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141st - Deployment Resources (Adults)

Deployment - Emotional Signs and Coping Strategies

0-3   3-5   5-8   8-12   13-18   Adults 

Adults 

Pre-Deployment 

Emotional Signs:
Unexplained crying, tearfulness
Increased marital discord
Emotional distancing from loved ones
More irritability or crabbiness
Harried; too much to do in too little time 

Suggestions for Coping:
Allow yourself to feel and express all emotional responses
Encourage all family members to share their feelings
Involve the whole family in preparing for the separation
Complete the Pre-deployment Checklist with your spouse
Participate in pre-deployment briefings and activities
Create opportunities for warm lasting memories, take pictures
Set realistic goals for yourself for the deployment period

During Deployment 

Emotional Signs:
Concern that your partner is coping so well that you are no longer needed
Feelings of increased confidence, independence, competence, freedom, pride, isolation, anxiety, depression 

Suggestions for Coping:
Enjoy new skills, freedom, independence
Celebrate signs of positive growth in self and other family members
Offer empathy and support to others
Maintain regular contact through phone calls, letters, email
Confide in trusted peers
Seek professional counseling if feelings of depression/anxiety are threatening to overwhelm

BEING A LONG DISTANCE PARENT 

Parenting while away from home is not easy. Some separated parents find it so emotionally difficult they withdraw and become significantly less involved in the lives of their children while they are apart. This, of course, is not good either for the parent or the children, not to mention the difficulty it causes the parent/caregiver who is at home alone. The most important aspect of parenting from a distance is making those small efforts to stay in touch. Doing something to say the parent is thinking about and missing the child is what is most important. 

Practical suggestions to help keep the absentee involved with their children
 
-Letters and cards from mom or dad are important. The length and contents are not nearly as important as the presence of something in the mail from the absent parent. When sending picture post cards, make little notes about the place or write that you stood right here "x" in the picture. Any small thing which makes the card personal will have tremendous meaning to children at home. 

-Cut out and send things from the local paper or magazines. This is a tangible way to help them feel connected and give them an idea of what life is like there. For older children, a subscription to a favorite magazine is a gift that keeps on giving. 

-When using a tape recorder, remember to be creative: sing "Happy Birthday," tell a story, read scripture, take it with you on your job or when visiting with other members of your unit. Don't try to fill a tape completely in one sitting. Make sure you describe the surroundings, the time of day, and what you are doing, etc.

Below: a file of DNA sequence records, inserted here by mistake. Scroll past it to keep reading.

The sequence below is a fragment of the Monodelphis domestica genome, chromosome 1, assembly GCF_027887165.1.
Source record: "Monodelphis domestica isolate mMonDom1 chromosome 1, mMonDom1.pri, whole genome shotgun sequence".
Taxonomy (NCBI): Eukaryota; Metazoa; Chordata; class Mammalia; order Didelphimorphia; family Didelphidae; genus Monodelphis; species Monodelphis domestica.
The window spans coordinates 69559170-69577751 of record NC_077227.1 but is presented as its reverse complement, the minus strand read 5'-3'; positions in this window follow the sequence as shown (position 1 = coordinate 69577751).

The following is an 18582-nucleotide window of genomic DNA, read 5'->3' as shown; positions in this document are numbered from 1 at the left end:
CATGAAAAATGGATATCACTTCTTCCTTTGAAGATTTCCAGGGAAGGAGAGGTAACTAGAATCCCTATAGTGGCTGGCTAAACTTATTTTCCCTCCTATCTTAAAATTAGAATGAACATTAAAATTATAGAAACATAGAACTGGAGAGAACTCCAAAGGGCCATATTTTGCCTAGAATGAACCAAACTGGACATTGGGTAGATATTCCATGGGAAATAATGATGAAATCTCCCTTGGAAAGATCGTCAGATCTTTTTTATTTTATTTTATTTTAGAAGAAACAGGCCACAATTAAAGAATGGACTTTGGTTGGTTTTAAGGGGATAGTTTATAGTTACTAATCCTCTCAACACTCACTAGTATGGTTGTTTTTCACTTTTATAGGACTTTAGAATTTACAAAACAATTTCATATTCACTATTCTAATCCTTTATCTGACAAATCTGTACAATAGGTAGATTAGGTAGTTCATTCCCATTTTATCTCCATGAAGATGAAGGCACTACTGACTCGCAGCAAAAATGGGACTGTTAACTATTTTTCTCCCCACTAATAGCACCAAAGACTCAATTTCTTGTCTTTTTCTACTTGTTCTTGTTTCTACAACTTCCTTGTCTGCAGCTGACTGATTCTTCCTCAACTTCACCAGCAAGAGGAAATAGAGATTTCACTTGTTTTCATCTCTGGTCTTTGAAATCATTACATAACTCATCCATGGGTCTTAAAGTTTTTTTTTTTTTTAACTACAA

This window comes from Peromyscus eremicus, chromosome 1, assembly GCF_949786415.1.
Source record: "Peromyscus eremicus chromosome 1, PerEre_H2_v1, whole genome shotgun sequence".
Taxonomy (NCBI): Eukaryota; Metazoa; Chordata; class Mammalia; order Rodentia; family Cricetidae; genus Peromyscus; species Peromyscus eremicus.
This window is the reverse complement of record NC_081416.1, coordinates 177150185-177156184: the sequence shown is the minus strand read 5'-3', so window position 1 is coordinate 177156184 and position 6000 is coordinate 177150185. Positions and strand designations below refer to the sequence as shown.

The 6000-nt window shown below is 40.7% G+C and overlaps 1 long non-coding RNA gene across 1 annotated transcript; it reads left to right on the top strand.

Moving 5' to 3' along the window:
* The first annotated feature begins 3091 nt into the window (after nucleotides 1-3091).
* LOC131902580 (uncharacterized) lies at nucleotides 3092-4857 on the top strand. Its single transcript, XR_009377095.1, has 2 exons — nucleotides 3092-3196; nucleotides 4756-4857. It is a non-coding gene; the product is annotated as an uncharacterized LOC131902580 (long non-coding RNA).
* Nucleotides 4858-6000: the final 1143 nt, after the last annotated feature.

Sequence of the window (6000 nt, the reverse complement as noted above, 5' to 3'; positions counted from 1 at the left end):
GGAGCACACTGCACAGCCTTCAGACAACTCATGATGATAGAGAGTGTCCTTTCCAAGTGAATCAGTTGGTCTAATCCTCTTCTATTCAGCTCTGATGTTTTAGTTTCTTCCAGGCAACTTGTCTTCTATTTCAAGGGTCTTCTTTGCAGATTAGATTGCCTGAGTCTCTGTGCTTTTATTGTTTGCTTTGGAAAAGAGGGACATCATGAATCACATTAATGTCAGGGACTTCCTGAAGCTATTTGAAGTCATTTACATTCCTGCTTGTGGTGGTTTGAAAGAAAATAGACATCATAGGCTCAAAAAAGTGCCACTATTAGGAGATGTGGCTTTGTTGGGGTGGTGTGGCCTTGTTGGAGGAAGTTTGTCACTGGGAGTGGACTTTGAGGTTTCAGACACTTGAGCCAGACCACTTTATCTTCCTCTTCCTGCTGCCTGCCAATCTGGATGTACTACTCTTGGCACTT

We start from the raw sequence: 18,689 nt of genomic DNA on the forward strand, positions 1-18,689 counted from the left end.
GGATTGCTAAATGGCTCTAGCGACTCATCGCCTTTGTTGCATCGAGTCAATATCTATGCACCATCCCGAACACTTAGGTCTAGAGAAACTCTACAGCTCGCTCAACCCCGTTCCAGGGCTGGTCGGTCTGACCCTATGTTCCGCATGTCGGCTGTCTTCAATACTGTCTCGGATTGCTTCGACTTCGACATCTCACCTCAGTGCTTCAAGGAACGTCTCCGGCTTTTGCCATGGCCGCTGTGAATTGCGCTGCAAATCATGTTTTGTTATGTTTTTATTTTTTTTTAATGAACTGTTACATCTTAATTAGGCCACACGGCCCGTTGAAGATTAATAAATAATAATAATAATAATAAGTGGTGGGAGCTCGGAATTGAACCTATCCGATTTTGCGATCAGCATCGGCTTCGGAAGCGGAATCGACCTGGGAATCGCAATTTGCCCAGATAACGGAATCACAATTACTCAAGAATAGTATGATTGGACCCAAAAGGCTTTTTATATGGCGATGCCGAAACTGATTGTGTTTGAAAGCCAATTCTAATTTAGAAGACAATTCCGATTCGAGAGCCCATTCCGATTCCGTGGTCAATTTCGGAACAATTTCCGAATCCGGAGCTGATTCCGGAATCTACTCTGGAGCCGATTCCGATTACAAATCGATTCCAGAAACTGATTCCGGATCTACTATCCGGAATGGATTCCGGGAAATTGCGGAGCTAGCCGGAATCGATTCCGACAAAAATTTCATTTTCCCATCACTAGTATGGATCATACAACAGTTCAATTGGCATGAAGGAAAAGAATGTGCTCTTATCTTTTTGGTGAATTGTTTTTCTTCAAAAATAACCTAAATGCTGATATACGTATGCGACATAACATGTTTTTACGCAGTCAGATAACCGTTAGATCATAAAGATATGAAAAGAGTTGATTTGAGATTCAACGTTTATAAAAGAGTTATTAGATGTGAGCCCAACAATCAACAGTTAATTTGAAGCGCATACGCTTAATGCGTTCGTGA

-Try not to forget birthdays and special holidays which would be important to a child, particularly Thanksgiving, Christmas, Easter, Halloween, or Valentine's Day. 

-Try to schedule phone calls when children are likely to be at home. Keep a mental list of things you want to talk about with each child, such as their friends, school, ball games, etc. Ask each child to send you something from the activities they are involved in at school, home or outside activities like dance lessons, youth groups or scouts. 

-If your child has a pet, make sure to ask about it. 

-Send an age appropriate gift for each child. It should be something special just for them. Some interesting and creative gifts include a special notebook for school, a book for coloring or reading, or something unique from where you are stationed.

Reunion / Homecoming 

Emotional Signs:
Difficulty re-establishing emotional and sexual intimacy
Feelings of excitement, disorganization, resentment, frustration
Grieving loss of freedom and independence 

Suggestions for Coping:
Communicate as openly and honestly as possible; accept your feelings as normal and not a threat to your relationship
Try to be patient with yourself, partner and children
Renegotiate household roles and responsibilities to share the workload
Celebrate together the personal growth each has achieved
Seek professional counseling, contact your doctor, chaplain or social worker for assistance in copying with stress
Continue to participate in a support group/network
Be aware of the signs of Post Traumatic Stress Disorder (PTSD) and seek professional help

Suggestions for Parents of Single Returning Personnel 

-Remember that young people may experience significant changes (physical, emotional, spiritual, social) during the deployment, particularly if this was the first prolonged absence from family and/or the USA 

-Be patient; let your son/daughter know you are interested in hearing about the deployment experience whenever he/she is ready to talk about it 

-Show acceptance and support of signs of increasing independence and maturity 

-Maintain contact with families of other deployed personnel; share your concerns and frustrations